Further, non-Jews cannot change G-d’s decree of exile for the Jews. What difference does it make if they do or do not sorrow over the exile?
The answer, for one thing, is that the obligation to feel sorrow over the exile of Jews is included in the Seven Noachide Laws. One of the laws is the injunction against eating a limb from a live animal; and the rationale behind it is that one should not cause pain to animals. If non-Jews are commanded to be careful about the pain of animals, they most certainly should feel the anguish of fellow humans!
There is also a simple answer to the question of what difference does it make if the nations of the world share in the Jews’ sorrow or not. If non-Jews would feel and participate in the pain and anguish, not only would they not add to the troubles of the exile, but they would do everything in their power to lighten the burden Jews must carry. They would help Jews in all matters.
Such conduct would not go against G-d’s decree of exile, for just the fact that Jews are forced to live in foreign lands completely fulfills the idea of exile even without any troubles!
Proof for this is that although G-d told Avraham that the Jews would be “strangers in a land that is not theirs, and they would enslave them and oppress them for four hundred years,” Jews were in Egypt, in slavery, for only 210 years and the remaining years of the decree were fulfilled by Jews just being in a “land that is not theirs,” although that land was not Egypt.
Further, of the 210 years that Jews were in Egypt, the Jews lived in peace and plenty for some of those years. Yosef, for example, said in the name of Pharaoh (Bereishis 45: 18), “1 shall give to you of the best of the land of Egypt, and you shall eat of the fat of the land.”
Moreover, not only did Ya’akov and his family not lack anything, but Yosef was at that time the ruler of all Egypt — although the Egyptians knew that, as a dutiful son, Yosef would follow whatever his father instructed him. We thus see that although Jews lived in peace and plenty in Egypt, and Yosef was the ruler of the land, and actual slavery started only after Yosef and his generation had died, these years were nevertheless considered as part of the exile in Egypt.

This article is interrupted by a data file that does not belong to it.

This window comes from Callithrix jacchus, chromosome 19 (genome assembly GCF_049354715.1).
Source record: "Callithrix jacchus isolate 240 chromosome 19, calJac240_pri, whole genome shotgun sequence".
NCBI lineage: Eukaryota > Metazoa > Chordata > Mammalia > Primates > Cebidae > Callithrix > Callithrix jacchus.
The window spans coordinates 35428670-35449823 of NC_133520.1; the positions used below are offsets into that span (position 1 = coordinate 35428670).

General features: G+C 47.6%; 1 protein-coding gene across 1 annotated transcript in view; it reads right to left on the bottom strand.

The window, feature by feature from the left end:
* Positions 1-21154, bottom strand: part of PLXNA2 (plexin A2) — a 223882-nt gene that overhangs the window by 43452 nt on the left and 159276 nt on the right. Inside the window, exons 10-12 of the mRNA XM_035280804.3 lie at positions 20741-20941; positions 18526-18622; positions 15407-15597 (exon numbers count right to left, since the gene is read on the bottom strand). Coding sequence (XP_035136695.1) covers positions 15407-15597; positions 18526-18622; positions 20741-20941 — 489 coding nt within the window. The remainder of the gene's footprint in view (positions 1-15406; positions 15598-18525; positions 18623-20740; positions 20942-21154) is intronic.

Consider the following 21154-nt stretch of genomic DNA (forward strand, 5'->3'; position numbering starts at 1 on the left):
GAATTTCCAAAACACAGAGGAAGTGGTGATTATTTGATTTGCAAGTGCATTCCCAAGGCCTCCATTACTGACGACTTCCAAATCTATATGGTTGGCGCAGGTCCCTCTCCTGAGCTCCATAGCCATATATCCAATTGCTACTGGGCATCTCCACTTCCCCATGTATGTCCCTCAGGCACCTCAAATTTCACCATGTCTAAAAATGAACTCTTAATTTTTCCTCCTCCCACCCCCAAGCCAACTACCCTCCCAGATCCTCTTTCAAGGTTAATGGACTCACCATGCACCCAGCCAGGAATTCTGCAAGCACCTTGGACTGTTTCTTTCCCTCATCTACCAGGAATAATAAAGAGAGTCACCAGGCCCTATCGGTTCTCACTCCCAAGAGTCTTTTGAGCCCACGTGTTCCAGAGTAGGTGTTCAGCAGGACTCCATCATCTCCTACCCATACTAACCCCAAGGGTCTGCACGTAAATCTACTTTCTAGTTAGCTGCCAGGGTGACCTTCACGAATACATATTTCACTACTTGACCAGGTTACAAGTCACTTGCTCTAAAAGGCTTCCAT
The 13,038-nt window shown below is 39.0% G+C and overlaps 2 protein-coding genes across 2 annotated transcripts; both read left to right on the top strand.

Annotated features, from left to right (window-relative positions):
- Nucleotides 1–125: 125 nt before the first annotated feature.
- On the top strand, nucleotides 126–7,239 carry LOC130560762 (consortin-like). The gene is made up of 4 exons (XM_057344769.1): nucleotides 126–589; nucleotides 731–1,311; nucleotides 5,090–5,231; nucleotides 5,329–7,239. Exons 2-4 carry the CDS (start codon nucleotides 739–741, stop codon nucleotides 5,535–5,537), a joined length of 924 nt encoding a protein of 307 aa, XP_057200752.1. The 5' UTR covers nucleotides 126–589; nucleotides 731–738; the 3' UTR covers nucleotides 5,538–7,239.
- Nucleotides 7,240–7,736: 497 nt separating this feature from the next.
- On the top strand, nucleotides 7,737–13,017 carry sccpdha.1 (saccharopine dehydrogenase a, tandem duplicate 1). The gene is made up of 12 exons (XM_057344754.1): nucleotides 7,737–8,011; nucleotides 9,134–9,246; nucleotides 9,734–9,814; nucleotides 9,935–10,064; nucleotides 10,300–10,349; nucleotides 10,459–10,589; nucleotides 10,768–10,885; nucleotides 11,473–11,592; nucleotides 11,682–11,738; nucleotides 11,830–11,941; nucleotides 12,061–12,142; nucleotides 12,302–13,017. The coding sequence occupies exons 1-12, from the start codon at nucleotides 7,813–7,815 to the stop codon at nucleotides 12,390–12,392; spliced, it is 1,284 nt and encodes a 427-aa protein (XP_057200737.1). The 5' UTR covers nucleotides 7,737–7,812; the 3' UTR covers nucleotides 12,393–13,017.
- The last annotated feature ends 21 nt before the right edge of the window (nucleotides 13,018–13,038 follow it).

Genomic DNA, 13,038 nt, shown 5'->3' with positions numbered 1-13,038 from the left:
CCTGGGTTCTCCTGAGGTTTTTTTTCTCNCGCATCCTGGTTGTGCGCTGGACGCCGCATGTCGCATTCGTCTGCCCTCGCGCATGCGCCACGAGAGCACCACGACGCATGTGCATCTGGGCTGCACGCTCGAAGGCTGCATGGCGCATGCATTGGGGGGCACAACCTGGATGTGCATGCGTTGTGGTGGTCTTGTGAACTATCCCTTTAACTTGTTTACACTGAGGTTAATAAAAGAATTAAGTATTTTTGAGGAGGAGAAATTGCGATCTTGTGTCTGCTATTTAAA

This is G-d’s claim against the nations of the world, the reason He is “exceedingly displeased” with them. That Jews are in foreign lands is sufficient to fulfill the decree of exile. The gentile nations should have felt and participated in the sorrow of the Jews, and lightened their burden by helping Jews in all their needs.
The whole world, our Sages say, was created for the sake of Israel. It therefore follows that the state of affairs in the world parallels the state of affairs within Jewry. That “the earth sits still and is at ease,” and “the nations are at ease,” indicates that the same situation exists among Jews. Some Jews, claiming that they possess all their material and spiritual needs, are not upset that they are in exile. They sit at ease and in peace, unworried by their exiled state.
These Jews pray three times a day (on weekdays), “Speedily cause the scion of David Your servant to flourish ... for we hope for Your salvation all day.” But they forget about this immediately after prayer, and in their everyday life, “sit still” and are “at ease.” How can a Jew be self-complacent knowing that “the sons are exiled from their Father’s table”?
“We hope for Your salvation all day” means that a Jew thinks and hopes for Moshiach’s coming every moment of the day. And at the time he is hoping for the redemption, he certainly will not be sitting at ease.